with the former observance.

 Our stars must glister with new fire, or be
 Today extinct. Our argument is love,
 Which, if the goddess of it grant, she gives
80 Victory too. Then blend your spirits with mine,
 You whose free nobleness do make my cause
 Your personal hazard. To the goddess Venus
 Commend we our proceeding, and implore
 Her power unto our party.
Here they go to Venus’s altar, fall on
their faces before it, and then kneel.

85 Hail, sovereign queen of secrets, who hast power
 To call the fiercest tyrant from his rage
 And weep unto a girl; that hast the might
 Even with an eye-glance to choke Mars’s drum
 And turn th’ alarm to whispers; that canst make
90 A cripple flourish with his crutch, and cure him
 Before Apollo; that mayst force the king
 To be his subject’s vassal, and induce
 Stale gravity to dance. The polled bachelor,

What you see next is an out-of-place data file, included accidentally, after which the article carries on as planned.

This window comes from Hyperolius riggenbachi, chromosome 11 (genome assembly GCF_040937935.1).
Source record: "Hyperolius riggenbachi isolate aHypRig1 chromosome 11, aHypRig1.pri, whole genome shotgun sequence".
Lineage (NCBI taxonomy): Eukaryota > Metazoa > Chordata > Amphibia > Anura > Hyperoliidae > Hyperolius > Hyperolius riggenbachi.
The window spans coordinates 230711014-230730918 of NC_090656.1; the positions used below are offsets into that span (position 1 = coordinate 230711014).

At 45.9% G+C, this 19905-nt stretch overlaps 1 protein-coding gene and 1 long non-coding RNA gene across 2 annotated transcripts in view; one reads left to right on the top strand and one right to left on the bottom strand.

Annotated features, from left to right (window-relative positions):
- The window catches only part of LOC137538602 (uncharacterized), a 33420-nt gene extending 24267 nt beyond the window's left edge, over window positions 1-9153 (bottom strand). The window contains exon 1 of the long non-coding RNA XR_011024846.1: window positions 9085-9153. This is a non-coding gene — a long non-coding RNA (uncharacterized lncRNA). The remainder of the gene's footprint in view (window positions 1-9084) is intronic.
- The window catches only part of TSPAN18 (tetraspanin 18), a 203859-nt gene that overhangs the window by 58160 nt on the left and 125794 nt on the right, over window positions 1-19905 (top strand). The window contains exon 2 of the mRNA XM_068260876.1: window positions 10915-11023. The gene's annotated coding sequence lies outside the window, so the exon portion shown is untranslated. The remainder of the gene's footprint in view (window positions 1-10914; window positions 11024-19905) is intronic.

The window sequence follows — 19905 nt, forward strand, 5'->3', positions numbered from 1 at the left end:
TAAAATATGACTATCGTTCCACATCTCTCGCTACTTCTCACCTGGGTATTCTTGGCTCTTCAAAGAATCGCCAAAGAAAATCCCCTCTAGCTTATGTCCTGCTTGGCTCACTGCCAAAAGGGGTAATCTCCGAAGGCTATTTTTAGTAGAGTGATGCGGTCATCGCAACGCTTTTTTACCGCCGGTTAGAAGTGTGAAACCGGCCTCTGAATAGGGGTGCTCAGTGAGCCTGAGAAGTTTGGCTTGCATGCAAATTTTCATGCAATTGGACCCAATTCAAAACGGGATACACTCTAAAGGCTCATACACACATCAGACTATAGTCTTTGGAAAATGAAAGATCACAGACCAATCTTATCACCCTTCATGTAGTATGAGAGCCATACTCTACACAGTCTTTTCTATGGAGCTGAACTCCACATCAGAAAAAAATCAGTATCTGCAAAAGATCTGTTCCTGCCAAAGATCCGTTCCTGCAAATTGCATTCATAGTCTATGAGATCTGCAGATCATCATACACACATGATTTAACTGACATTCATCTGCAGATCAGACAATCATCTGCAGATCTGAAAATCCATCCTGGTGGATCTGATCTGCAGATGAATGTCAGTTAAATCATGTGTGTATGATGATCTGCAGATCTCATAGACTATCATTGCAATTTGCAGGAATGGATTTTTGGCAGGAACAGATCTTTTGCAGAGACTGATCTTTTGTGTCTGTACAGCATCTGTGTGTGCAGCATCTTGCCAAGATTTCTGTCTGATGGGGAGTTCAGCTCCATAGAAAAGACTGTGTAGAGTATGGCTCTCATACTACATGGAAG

Whose youth, like wanton boys through bonfires,
95 Have skipped thy flame, at seventy thou canst catch,
 And make him, to the scorn of his hoarse throat,
 Abuse young lays of love. What godlike power
 Hast thou not power upon? To Phoebus thou
 Add’st flames hotter than his; the heavenly fires
100 Did scorch his mortal son, thine him. The huntress,
 All moist and cold, some say, began to throw
 Her bow away and sigh. Take to thy grace
 Me, thy vowed soldier, who do bear thy yoke
 As ’twere a wreath of roses, yet is heavier
105 Than lead itself, stings more than nettles.
 I have never been foul-mouthed against thy law,

The Two Noble Kinsmen
ACT 5. SC. 1

 Ne’er revealed secret, for I knew none—would not,
 Had I kenned all that were. I never practiced
 Upon man’s wife, nor would the libels read
110 Of liberal wits. I never at great feasts
 Sought to betray a beauty, but have blushed
 At simp’ring sirs that did. I have been harsh
 To large confessors, and have hotly asked them
 If they had mothers—I had one, a woman,